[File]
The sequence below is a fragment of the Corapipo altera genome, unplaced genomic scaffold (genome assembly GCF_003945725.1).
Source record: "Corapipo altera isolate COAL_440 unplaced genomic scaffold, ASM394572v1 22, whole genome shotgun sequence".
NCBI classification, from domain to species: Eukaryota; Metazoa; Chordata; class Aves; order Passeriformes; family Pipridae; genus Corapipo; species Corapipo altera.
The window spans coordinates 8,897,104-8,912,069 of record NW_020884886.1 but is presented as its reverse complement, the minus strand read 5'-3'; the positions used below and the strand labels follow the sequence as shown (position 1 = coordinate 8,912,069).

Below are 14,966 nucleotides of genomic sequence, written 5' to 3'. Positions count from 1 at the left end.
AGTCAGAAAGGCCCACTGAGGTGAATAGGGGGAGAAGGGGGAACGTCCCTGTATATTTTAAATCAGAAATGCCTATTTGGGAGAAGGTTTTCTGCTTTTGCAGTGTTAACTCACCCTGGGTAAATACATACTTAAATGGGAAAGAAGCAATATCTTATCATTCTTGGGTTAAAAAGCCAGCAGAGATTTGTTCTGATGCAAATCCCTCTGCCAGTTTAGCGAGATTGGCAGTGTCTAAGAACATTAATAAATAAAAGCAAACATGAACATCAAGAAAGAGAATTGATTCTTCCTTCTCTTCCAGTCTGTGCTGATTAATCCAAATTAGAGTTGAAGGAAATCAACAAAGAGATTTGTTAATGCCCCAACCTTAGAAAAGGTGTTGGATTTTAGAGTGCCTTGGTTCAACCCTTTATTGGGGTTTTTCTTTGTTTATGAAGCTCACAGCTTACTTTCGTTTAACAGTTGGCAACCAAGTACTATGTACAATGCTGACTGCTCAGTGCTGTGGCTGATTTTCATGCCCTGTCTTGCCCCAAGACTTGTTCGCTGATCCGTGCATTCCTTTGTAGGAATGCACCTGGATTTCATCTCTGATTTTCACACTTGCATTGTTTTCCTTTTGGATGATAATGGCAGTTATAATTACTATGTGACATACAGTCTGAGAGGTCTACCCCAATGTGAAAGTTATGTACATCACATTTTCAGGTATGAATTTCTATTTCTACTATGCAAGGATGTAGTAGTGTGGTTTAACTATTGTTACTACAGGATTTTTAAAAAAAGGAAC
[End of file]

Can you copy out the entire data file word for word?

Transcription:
The sequence below is a fragment of the Corapipo altera genome, unplaced genomic scaffold (genome assembly GCF_003945725.1).
Source record: "Corapipo altera isolate COAL_440 unplaced genomic scaffold, ASM394572v1 22, whole genome shotgun sequence".
NCBI classification, from domain to species: Eukaryota; Metazoa; Chordata; class Aves; order Passeriformes; family Pipridae; genus Corapipo; species Corapipo altera.
The window spans coordinates 8,897,104-8,912,069 of record NW_020884886.1 but is presented as its reverse complement, the minus strand read 5'-3'; the positions used below and the strand labels follow the sequence as shown (position 1 = coordinate 8,912,069).

Below are 14,966 nucleotides of genomic sequence, written 5' to 3'. Positions count from 1 at the left end.
AGTCAGAAAGGCCCACTGAGGTGAATAGGGGGAGAAGGGGGAACGTCCCTGTATATTTTAAATCAGAAATGCCTATTTGGGAGAAGGTTTTCTGCTTTTGCAGTGTTAACTCACCCTGGGTAAATACATACTTAAATGGGAAAGAAGCAATATCTTATCATTCTTGGGTTAAAAAGCCAGCAGAGATTTGTTCTGATGCAAATCCCTCTGCCAGTTTAGCGAGATTGGCAGTGTCTAAGAACATTAATAAATAAAAGCAAACATGAACATCAAGAAAGAGAATTGATTCTTCCTTCTCTTCCAGTCTGTGCTGATTAATCCAAATTAGAGTTGAAGGAAATCAACAAAGAGATTTGTTAATGCCCCAACCTTAGAAAAGGTGTTGGATTTTAGAGTGCCTTGGTTCAACCCTTTATTGGGGTTTTTCTTTGTTTATGAAGCTCACAGCTTACTTTCGTTTAACAGTTGGCAACCAAGTACTATGTACAATGCTGACTGCTCAGTGCTGTGGCTGATTTTCATGCCCTGTCTTGCCCCAAGACTTGTTCGCTGATCCGTGCATTCCTTTGTAGGAATGCACCTGGATTTCATCTCTGATTTTCACACTTGCATTGTTTTCCTTTTGGATGATAATGGCAGTTATAATTACTATGTGACATACAGTCTGAGAGGTCTACCCCAATGTGAAAGTTATGTACATCACATTTTCAGGTATGAATTTCTATTTCTACTATGCAAGGATGTAGTAGTGTGGTTTAACTATTGTTACTACAGGATTTTTAAAAAAAGGAAC